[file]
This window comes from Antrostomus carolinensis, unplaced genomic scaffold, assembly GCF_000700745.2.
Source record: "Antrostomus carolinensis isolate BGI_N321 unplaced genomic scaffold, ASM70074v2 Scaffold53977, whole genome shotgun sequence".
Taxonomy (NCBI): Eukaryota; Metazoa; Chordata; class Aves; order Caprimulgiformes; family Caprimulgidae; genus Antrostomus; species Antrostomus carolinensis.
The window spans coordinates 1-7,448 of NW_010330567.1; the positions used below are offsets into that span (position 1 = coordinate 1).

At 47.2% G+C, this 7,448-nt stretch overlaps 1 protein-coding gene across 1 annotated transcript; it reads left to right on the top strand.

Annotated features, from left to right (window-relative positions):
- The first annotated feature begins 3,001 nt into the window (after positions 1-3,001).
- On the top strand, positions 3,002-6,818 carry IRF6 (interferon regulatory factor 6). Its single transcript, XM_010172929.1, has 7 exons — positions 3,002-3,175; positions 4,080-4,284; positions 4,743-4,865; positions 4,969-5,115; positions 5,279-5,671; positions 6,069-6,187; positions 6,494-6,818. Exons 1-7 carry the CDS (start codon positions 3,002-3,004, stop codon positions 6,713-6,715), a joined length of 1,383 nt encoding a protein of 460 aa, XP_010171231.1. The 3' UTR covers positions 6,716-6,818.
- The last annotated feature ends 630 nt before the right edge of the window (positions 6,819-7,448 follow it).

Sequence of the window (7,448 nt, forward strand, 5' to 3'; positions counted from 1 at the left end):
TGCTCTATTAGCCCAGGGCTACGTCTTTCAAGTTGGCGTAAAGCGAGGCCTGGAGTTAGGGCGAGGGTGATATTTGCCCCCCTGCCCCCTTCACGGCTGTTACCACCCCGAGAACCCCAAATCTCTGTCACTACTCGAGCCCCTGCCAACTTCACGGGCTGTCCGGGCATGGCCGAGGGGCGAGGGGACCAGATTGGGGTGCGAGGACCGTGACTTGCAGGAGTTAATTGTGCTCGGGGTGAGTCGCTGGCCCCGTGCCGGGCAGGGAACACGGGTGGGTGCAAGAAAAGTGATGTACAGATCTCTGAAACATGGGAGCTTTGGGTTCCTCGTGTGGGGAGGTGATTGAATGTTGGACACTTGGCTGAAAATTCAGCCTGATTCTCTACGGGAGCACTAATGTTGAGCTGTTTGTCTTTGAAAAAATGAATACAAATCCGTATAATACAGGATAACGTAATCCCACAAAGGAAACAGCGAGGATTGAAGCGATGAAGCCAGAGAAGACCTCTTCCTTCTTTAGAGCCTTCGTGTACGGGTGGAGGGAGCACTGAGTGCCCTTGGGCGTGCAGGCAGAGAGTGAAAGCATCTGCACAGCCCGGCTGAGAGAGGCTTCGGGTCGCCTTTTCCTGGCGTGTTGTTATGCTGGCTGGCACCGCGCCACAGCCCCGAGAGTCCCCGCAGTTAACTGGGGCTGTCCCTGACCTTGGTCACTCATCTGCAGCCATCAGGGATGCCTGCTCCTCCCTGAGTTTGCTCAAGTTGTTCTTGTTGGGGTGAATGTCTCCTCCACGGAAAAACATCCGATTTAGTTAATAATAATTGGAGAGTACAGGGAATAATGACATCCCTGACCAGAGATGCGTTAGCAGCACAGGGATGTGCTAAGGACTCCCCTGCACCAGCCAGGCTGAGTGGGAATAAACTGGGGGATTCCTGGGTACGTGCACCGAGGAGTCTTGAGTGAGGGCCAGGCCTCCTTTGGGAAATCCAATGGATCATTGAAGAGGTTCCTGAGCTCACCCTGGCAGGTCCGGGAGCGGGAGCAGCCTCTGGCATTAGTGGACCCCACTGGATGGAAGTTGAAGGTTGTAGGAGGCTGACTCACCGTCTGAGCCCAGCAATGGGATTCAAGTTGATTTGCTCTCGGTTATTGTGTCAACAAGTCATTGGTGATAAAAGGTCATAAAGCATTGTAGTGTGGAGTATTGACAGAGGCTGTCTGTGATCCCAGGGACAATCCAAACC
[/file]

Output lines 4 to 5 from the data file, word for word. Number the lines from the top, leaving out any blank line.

The window spans coordinates 1-7,448 of NW_010330567.1; the positions used below are offsets into that span (position 1 = coordinate 1).

At 47.2% G+C, this 7,448-nt stretch overlaps 1 protein-coding gene across 1 annotated transcript; it reads left to right on the top strand.